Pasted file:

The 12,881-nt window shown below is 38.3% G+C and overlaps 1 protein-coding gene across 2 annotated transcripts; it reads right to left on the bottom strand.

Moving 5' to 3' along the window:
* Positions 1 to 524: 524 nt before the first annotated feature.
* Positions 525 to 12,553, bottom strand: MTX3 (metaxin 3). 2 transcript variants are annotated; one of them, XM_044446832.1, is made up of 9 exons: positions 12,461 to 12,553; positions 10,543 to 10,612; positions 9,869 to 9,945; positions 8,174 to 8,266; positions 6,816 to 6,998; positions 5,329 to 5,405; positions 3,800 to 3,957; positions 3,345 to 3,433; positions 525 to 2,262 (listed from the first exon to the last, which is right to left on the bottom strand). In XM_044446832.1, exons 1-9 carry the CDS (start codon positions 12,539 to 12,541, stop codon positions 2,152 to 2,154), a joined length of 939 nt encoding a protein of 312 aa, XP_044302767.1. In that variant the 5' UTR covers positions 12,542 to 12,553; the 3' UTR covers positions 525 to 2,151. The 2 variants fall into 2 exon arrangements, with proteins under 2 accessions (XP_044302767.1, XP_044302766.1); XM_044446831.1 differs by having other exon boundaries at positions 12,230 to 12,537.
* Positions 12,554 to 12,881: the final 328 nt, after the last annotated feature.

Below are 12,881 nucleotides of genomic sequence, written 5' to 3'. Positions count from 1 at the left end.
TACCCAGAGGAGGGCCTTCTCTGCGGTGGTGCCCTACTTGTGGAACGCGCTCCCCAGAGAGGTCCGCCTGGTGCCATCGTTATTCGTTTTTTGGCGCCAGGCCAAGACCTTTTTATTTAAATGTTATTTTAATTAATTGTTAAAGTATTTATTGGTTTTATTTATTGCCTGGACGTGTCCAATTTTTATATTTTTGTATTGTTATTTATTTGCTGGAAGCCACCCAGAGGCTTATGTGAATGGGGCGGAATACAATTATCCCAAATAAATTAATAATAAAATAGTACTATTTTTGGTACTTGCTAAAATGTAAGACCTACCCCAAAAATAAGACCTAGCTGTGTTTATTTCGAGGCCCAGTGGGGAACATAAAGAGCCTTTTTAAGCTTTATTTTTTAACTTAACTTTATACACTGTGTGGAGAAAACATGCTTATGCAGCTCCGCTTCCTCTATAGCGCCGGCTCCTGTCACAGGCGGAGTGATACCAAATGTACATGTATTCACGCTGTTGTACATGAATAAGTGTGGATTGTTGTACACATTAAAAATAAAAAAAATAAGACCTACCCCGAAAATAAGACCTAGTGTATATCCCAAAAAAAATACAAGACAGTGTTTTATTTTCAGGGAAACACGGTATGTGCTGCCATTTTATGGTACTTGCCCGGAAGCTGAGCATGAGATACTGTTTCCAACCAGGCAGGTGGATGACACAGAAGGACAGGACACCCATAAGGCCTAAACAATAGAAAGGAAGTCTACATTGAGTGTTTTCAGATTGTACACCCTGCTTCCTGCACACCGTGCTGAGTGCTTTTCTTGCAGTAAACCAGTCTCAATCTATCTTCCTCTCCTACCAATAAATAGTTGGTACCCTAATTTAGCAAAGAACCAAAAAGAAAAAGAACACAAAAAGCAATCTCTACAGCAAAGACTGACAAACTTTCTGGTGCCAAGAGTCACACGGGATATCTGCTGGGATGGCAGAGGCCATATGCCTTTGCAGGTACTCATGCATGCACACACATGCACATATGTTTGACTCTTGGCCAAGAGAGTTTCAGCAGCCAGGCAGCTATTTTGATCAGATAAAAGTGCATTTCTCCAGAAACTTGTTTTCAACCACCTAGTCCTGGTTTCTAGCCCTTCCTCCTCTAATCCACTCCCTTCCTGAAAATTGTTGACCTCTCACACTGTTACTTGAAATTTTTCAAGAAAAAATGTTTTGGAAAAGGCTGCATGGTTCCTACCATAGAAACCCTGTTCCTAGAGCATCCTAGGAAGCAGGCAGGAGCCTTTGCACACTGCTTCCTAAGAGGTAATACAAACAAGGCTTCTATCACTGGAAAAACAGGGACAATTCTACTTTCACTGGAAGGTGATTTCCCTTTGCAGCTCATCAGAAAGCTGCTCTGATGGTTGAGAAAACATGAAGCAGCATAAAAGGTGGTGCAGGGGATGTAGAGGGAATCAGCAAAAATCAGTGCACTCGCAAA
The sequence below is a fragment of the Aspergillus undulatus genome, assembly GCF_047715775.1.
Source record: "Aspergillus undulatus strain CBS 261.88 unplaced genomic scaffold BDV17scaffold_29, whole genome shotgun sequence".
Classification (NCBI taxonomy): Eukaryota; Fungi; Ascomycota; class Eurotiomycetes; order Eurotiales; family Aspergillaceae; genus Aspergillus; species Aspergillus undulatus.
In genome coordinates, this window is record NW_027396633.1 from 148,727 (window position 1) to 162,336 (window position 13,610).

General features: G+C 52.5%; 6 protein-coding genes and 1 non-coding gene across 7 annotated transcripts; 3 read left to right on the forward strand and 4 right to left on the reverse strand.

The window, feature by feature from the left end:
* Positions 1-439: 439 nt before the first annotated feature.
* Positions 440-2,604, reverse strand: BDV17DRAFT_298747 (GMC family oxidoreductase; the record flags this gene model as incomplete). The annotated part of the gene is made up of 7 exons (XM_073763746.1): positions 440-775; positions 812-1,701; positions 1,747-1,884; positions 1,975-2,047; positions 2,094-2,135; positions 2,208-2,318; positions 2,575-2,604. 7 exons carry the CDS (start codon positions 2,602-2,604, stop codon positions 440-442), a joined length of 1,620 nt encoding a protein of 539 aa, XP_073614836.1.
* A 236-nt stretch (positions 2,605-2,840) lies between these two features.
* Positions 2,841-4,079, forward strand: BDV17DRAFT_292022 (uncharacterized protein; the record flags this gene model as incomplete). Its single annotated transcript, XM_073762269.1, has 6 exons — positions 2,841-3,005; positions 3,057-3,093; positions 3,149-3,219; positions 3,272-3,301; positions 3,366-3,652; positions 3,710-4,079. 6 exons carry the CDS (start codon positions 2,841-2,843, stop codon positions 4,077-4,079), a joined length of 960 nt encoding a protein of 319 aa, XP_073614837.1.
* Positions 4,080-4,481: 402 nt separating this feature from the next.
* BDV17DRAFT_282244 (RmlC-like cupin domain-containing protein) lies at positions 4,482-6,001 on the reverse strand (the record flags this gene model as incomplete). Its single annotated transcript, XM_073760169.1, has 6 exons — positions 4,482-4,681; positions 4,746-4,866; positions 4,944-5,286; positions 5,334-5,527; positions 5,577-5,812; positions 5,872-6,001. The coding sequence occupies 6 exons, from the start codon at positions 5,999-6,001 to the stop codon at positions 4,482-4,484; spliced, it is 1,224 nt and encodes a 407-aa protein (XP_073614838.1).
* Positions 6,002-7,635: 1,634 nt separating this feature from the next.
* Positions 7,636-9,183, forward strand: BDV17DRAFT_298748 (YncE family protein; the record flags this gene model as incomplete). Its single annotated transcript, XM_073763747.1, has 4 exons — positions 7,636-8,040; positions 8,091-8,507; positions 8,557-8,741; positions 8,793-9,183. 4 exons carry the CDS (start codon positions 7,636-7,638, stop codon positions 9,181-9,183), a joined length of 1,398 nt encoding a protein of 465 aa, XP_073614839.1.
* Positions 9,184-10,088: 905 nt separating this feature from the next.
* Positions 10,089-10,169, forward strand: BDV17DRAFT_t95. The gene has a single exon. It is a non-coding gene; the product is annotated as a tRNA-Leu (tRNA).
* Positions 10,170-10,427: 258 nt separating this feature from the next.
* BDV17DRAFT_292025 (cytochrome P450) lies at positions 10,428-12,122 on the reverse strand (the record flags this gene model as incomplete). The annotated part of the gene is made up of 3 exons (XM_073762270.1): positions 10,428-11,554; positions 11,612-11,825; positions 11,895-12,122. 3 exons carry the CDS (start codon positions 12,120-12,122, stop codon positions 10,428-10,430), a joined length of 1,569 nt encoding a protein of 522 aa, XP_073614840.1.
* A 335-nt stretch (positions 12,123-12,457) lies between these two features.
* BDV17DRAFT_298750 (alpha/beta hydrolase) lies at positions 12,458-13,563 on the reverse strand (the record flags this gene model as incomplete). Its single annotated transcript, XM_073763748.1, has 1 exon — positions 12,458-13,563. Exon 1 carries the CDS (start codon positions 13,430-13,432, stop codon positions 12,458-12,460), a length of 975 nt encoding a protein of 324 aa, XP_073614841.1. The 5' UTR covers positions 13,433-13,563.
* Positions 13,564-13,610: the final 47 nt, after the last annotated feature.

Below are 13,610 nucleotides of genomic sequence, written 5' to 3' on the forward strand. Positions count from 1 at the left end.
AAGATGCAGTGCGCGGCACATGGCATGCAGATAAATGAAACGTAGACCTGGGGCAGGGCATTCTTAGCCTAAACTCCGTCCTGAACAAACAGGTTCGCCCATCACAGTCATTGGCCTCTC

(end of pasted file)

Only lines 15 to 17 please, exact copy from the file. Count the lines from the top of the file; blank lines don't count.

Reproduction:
* Positions 440-2,604, reverse strand: BDV17DRAFT_298747 (GMC family oxidoreductase; the record flags this gene model as incomplete). The annotated part of the gene is made up of 7 exons (XM_073763746.1): positions 440-775; positions 812-1,701; positions 1,747-1,884; positions 1,975-2,047; positions 2,094-2,135; positions 2,208-2,318; positions 2,575-2,604. 7 exons carry the CDS (start codon positions 2,602-2,604, stop codon positions 440-442), a joined length of 1,620 nt encoding a protein of 539 aa, XP_073614836.1.
* A 236-nt stretch (positions 2,605-2,840) lies between these two features.
* Positions 2,841-4,079, forward strand: BDV17DRAFT_292022 (uncharacterized protein; the record flags this gene model as incomplete). Its single annotated transcript, XM_073762269.1, has 6 exons — positions 2,841-3,005; positions 3,057-3,093; positions 3,149-3,219; positions 3,272-3,301; positions 3,366-3,652; positions 3,710-4,079. 6 exons carry the CDS (start codon positions 2,841-2,843, stop codon positions 4,077-4,079), a joined length of 960 nt encoding a protein of 319 aa, XP_073614837.1.